The Pilomat device shows lower pill weight deviations than any other DIY splitter. It gives only 9% weight reduction in a cut tablet piece, while kitchen knife gives 13% reduction and manual breaking and scissors – 15%.
Kind of Drugs That Can Be Dangerous to Split
When pills are removed from foil packaging, their active ingredients may undergo degradation if left uncoated. Patients may also get less than the intended tab dose and be subjected to higher risks of side effects caused by degraded products. The absorption properties and dissolution rate may change if drugs are split. The increased initial rate of dissolution of halved tabs may induce unpredictable clinical consequences.
A lot of drugs are specially coated to mask their bitter taste. Tablet division will expose this taste. This table lists types of drugs, which are not suitable for splitting:
- pills which are unscored (Diaformin, Glucobay, etc.);
- anti-seizure tablets;
- film-coated drugs (Aricept, Nolvadex, etc.);
- chemotherapy medicines;
- oddly shaped or thick pills (Proscar, Midamor, etc.);
- birth control tablets;
- drugs, which are enteric-coated (Voltaren, Somac, Nexium, etc.);
- medicines which can irritate one’s mouth or teeth;
- blood thinners (Warfarin, Coumadin, etc.);
- pills for sublingual administration (Viagra Soft, etc.);
- combination tablets, which comprise two or more medications (as amlodipine and atorvastatin in Caduet);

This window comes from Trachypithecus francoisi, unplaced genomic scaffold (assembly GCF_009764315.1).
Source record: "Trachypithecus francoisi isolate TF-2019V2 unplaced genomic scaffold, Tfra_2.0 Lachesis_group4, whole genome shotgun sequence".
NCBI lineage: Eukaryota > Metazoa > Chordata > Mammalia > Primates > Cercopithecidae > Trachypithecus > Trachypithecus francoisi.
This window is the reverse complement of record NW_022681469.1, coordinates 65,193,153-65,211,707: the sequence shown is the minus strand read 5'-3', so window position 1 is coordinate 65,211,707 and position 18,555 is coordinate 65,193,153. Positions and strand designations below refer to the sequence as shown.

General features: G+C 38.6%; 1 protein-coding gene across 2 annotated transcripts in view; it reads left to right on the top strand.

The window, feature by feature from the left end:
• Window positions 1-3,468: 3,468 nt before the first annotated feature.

- extended-release drugs (Tramal SR, Agon SR, etc.).
Capsules are not intended for splitting as well, because they contain gel or powder which shouldn’t come out earlier than when the pill coating dissolves. Time-release tablets are specially formulated to act slowly, so splitting will affect this capability. Very small pills are also difficult to cut evenly.
Other Potential Problems
Even if the instruction permits you to cut your tablets, it bears certain problems which can put patient’s health at risk. There is a very narrow margin between a tablet serving that has a therapeutic effect, and one which is ineffective or toxic.
Some tablets can turn to powder during division, and crumbs are difficult to divide into equal portions. Aged patients or people with unsteady/weak hands (because of Parkinson’s disease or arthritis) or impaired vision can hardly cut their pills properly. Cognitive malfunction makes it difficult to remember instructions on tablet splitting, especially when several pills have to be cut.
The proper storage of split drugs is another sad story. They are usually kept in bottles which previously contained the same or different medication or some other substance. The labelling of such containers and the time that split parts are exposed to light, moisture, and air also arise issues of concern. For example, split fragments of soluble aspirin have an unstable usefulness, so the other unused half should be discarded at the same time.
Should You Split Medications
If you opt for splitting pills for some reason, follow simple rules to make the procedure safer. First of all, consult your physician or pharmacist if certain tablets can be divided. Use a special cutting device to have an accurate cut portion. Do not split the whole supply of pills you have at once in order to avoid reducing their effectiveness. Do it only in case of need. Ask your doctor if the medication in the required dosage that you consume is available in a liquid form to avoid splitting coated pills.
Consider all do’s and don’ts before tablet division. Any savings you get from pill splitting can be offset by medicine wastage or potential dangerous side effects.